My systems are used in sensitive activities. We are not engaged in a bunch of vapid social networking. We aren’t interested in Apple’s desire to be the Gucci of technology, or Microsoft’s Borg like assimilation of our systems and data. I don’t know what our solution will be when it is no longer viable to stay where we are, but I keep hoping that a group of adults somewhere will generate a business user viable Linux. BTW – I was one of the bleeding edge folks in 1975 who started all this mess (sorry world) so my decisions are not coming from a base of reactionary ignorance.

  3. Tim says:

    High Sierra will knock older versions of Filemaker out of working order and do the same for Final Cut Pro or, Soundtrac Pro or DVD Studio Pro … all of which might lead to some trouble.

    Out of consideration there should at least be a “Cancel” option in the dialogue.

    One hates to get angry at Apple – but sometimes it is well deserved.

  4. Aaron Marks says:

    I too found that the instructions for preventing High Sierra from downloading do not work.

    The installer downloads in parallel with the locked fake installer.

    Using Get Info, I determined that the full file name of the installer is actually “Install macOS High Sierra.appdownload” and not .app.

    Using Get Info again, I tried renaming my fake file with the new extension, but it still didn’t prevent the installer from downloading.

    I tried clearing out the App Store cache (following other instructions online) and rebooting, with the locked file still in place, but my Mac continued to be able to download the undesired installer.

    I’m giving up on this for now.

    • Tom says:

      I think what some users have problems with is the .app extension, you must have file extensions enabled as visible, so that you can use the .app extension as intended.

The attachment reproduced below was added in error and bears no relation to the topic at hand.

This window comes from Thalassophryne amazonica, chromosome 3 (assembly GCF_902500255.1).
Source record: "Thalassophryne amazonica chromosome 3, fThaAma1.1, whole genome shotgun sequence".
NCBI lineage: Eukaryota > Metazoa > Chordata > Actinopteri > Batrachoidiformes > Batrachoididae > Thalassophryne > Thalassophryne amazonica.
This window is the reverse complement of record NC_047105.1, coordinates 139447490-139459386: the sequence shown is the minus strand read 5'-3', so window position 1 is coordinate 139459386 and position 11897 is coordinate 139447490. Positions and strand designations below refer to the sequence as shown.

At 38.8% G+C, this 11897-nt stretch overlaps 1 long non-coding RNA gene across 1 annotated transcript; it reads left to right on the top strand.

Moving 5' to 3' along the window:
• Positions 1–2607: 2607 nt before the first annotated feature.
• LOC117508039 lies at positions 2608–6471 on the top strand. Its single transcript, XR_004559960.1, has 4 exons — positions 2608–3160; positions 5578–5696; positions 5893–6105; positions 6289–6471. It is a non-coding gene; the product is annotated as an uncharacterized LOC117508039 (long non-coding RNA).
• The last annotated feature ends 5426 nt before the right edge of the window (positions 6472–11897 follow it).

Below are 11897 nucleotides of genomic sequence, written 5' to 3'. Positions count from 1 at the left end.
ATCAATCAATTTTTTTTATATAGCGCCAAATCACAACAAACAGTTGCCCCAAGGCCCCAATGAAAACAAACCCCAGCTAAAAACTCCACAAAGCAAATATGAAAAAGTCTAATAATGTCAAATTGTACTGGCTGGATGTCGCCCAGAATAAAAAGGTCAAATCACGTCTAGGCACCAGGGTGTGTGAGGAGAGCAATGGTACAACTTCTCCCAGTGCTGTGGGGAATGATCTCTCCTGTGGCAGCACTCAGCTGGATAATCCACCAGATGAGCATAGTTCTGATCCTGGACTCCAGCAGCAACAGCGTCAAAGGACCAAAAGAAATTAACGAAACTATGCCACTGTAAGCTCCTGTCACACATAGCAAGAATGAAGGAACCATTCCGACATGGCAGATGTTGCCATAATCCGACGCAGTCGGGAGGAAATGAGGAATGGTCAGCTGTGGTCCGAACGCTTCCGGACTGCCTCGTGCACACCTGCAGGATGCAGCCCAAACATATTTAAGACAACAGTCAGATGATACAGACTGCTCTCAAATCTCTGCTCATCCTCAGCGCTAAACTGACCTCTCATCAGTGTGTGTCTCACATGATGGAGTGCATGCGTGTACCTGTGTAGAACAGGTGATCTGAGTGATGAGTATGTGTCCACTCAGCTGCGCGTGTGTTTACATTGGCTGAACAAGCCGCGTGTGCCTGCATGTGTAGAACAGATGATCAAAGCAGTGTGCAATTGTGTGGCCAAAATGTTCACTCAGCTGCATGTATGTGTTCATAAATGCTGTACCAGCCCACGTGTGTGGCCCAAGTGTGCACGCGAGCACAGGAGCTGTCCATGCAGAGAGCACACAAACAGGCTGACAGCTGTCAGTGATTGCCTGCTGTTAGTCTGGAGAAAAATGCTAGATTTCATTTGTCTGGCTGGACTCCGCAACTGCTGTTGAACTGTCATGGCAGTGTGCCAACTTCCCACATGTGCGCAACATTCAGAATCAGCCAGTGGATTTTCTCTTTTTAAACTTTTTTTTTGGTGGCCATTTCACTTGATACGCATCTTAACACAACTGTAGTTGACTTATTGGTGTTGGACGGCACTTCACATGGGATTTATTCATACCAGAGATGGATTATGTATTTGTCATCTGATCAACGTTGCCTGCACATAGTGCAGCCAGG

Then Place a locked item named “Install macOS High” into the Applications folder.

      That’s all you need to do, High Sierra will no longer download.

      It worked perfectly for me, but it prevents the High Sierra installer from ever downloading until you delete the placeholder locked file.

      • Another Tom says:

        Unfortunately no, it didn’t work for me and I do have the extensions visible. I’m currently running Sierra, MacOS 10.12.6, on a MacBook Air (11 inch, early 2015).

        The resulting file overwrote my appropriately named copy. I’ll note that it appears to have downloaded in parallel (as .appdownload) and then when it copied the completed download to .app, it didn’t honor the lock. The resulting file, “Install macOS High”, is 5.26 GB and *LOCKED*, indicating that the installer overwrote the file but ignored the lock rather than clearing it.

  5. h.honnest says:

    Thanks for the detailed explanation @Paul Horowitz

    I have tried the “How to Completely Prevent the Mac App Store from Downloading the MacOS High Sierra Installer”.

    I followed all the steps carefully. But somehow it doesn’t prevent me from being able to download High Sierra, as it should.

    I have my mac setup in Dutch, so I use the Dutch name of the app, as @LexS suggested in his comment.

    Though the installer hasn’t reappeared in the applications folder yet, I suppose it eventually will.

    I wonder if I should delete the original, but I guess that won’t do the trick, will it? (guess the launchpad app won’t function at all any more)

    So I hope any of you have a suggestion.

  6. Hisham sater says:

    I installed macos high siera and my mac can’t startup
    A question mark flash appears
    I turned it off and on again and hold on command and R key and used disk utility to start it up and it is still the same
    What i must do ??

  7. LexS says:

    the name may be different in other languages. For example in Dutch it is:
    macOS High Sierra-installatie

  8. Jonathan says: